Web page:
The main goal of most private companies is to make a profit and the tobacco industry claims no immunity to this ambition. While the tobacco industry’s methods for
generating revenue clearly have negative consequences for public health, this fact alone does not constitute a misalignment. Misalignment arises when the tobacco
industry uses its economic power to threaten or instigate legal battles that governments do not have the finances to fight, preventing policy-makers from successfully
implementing tobacco-control laws, launching public health education campaigns, or utilizing other policy tools such as taxation. Without being able to employ legally and
publicly sanctioned tools that are typically used to protect public health, governments are left to bear the full costs of tobacco consumption in the form of increasing medical
costs and slowed economic growth due to premature death and disability. The council acknowledges that tobacco consumption is driven by a complex array of forces,
including addiction, cultural attitudes towards tobacco, and the diversity of economic and legal factors at play within unique national contexts. Nevertheless, power imbalances
between the tobacco industry and some governments significantly contribute to the problem by preventing officials from spending resources in a manner that would be most
effective for promoting health and thereby creating waste.
Those who enrol in Medicare (a social health insurance programme administered by the US government) can purchase prescription drug plans (PDPs) from private
insurance companies and pharmacy benefit managers in Medicare Part D. Federal law currently prohibits the government from negotiating prices with drug manufacturers
on behalf of Medicare, with the intent of encouraging the private companies that administer PDPs to negotiate directly for lower prices. However, evidence suggests that these
private companies fail to secure prices as low as those paid by federal programmes that can negotiate (such as the Veteran’s Health Administration and Medicaid). Recent
estimates show that the government could save $15.2 billion-$16 billion annually if it obtained the same drug prices for Medicare as obtained by other federal health
programmes. The legal regulations that restrict the government from negotiating on behalf of PDPs create an artificial power imbalance between the government and pharmaceutical
companies. As a result, the government pays higher prices for drugs under Medicare Part D than through other federal health plans, thereby wasting taxpayer resources for the
health outcomes achieved. It is worth noting that changes to this legislation have been included in the fiscal year 2017 budget from the Office of the US President and submitted to
Congress for revision and voting. Cooperation failures. This category covers barriers (such as cultural, operational and regulatory) that keep stakeholders from collaborating in their mutual best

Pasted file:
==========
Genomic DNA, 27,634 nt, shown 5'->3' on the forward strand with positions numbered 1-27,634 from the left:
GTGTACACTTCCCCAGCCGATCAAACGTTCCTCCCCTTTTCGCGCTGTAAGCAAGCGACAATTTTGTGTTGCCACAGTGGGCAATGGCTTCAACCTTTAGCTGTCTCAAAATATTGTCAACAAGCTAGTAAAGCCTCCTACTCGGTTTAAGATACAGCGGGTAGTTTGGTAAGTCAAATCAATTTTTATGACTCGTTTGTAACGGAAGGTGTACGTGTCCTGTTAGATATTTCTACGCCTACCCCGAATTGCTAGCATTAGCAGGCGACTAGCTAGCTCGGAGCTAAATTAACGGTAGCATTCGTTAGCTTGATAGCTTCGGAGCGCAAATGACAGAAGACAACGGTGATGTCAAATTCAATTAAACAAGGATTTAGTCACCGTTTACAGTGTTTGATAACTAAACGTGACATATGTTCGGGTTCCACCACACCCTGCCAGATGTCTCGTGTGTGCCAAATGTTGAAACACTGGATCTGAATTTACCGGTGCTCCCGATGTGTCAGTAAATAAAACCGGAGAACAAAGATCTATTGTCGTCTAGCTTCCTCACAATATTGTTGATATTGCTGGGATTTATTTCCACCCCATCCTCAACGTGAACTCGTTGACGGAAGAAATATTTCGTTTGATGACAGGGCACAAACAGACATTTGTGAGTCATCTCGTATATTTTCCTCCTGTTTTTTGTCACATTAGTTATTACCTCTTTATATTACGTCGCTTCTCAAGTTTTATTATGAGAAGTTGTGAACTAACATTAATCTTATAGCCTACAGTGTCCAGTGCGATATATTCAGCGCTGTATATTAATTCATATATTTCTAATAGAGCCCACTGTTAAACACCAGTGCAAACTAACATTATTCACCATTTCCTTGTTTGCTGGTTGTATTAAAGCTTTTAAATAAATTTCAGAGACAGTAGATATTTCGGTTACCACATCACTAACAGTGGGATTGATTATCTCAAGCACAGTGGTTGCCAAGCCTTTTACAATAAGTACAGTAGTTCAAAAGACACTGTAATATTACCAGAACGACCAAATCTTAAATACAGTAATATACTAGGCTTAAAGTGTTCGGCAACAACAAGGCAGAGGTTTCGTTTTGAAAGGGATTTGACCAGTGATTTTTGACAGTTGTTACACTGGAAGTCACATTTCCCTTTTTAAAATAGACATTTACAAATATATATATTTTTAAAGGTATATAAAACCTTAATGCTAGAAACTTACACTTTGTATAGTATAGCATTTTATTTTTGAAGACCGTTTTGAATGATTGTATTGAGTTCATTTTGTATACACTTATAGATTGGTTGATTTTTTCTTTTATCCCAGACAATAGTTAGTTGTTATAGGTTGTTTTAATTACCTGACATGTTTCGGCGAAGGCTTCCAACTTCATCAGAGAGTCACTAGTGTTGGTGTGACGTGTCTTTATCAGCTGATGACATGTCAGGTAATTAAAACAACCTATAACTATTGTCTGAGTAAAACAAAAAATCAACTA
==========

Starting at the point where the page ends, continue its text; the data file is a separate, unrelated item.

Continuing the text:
interests. These failures generally reflect disconnected budgets, lack of leadership, or barriers to data-sharing.
In many countries, electronic medical records (EMR) systems have poor interoperability. Primary care providers, laboratories, specialists’ offices and hospitals may maintain
separate EMRs for a single patient, without passing any information between them. This lack of sharing and connectivity contributes to redundant testing, medical errors
and disjointed care, all of which can result in poorer health outcomes for patients and higher costs across the system. Experts contend that the main obstacles to correcting this
misalignment include the complexity of sharing information among hundreds of EMRs and the lack of incentives for manufacturers to collaborate on connecting their products.
Vendors are actually incentivized not to share information by default so that they can charge data exchange fees when they do choose to connect to other EMR systems.
While the stakeholders would stand to benefit as a whole from greater EMR interoperability, no single party will necessarily net a positive return if required to individually
fund a project to increase compatibility. Unless cooperation among stakeholders can be marshalled by implementing a mechanism through which costs are shared in proportion to
the benefits enjoyed, this issue is likely to remain unresolved.
Cooperation failures prevent providers, insurers and consumers from capitalizing on innovations that can improve patient health and quality of life. With diabetes,
new technologies such as wearable monitors, tele-health interfaces and predictive analytics to tailor treatments to each patient are all being underused. Medtech and
software developers find it difficult to get their products implemented across health systems because doctors do not see it as their job to select and “prescribe” these kinds
of innovations. Moreover, providers operate in fragmented systems and are most frequently compensated to provide drugs and treatments but not preventive technologies.
Moreover, difficulties in sharing health data at every level of the system prevent effective and meaningful use of the information these devices might be able to provide. As a
result of these barriers, technologies that hold tremendous potential for achieving health gains remain largely unused. Each stakeholder seems to be focused on immediate and
incremental gains – unwilling to pull together to achieve a much bigger transformation. As with EMR interoperability, a lack of cooperation keeps stakeholders from making a
collective investment in an innovation that would also yield collective benefits.
To Be Continue...